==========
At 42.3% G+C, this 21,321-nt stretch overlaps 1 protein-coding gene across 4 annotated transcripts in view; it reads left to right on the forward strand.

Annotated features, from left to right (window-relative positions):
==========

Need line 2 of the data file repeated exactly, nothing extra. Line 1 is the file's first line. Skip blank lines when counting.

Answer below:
Annotated features, from left to right (window-relative positions):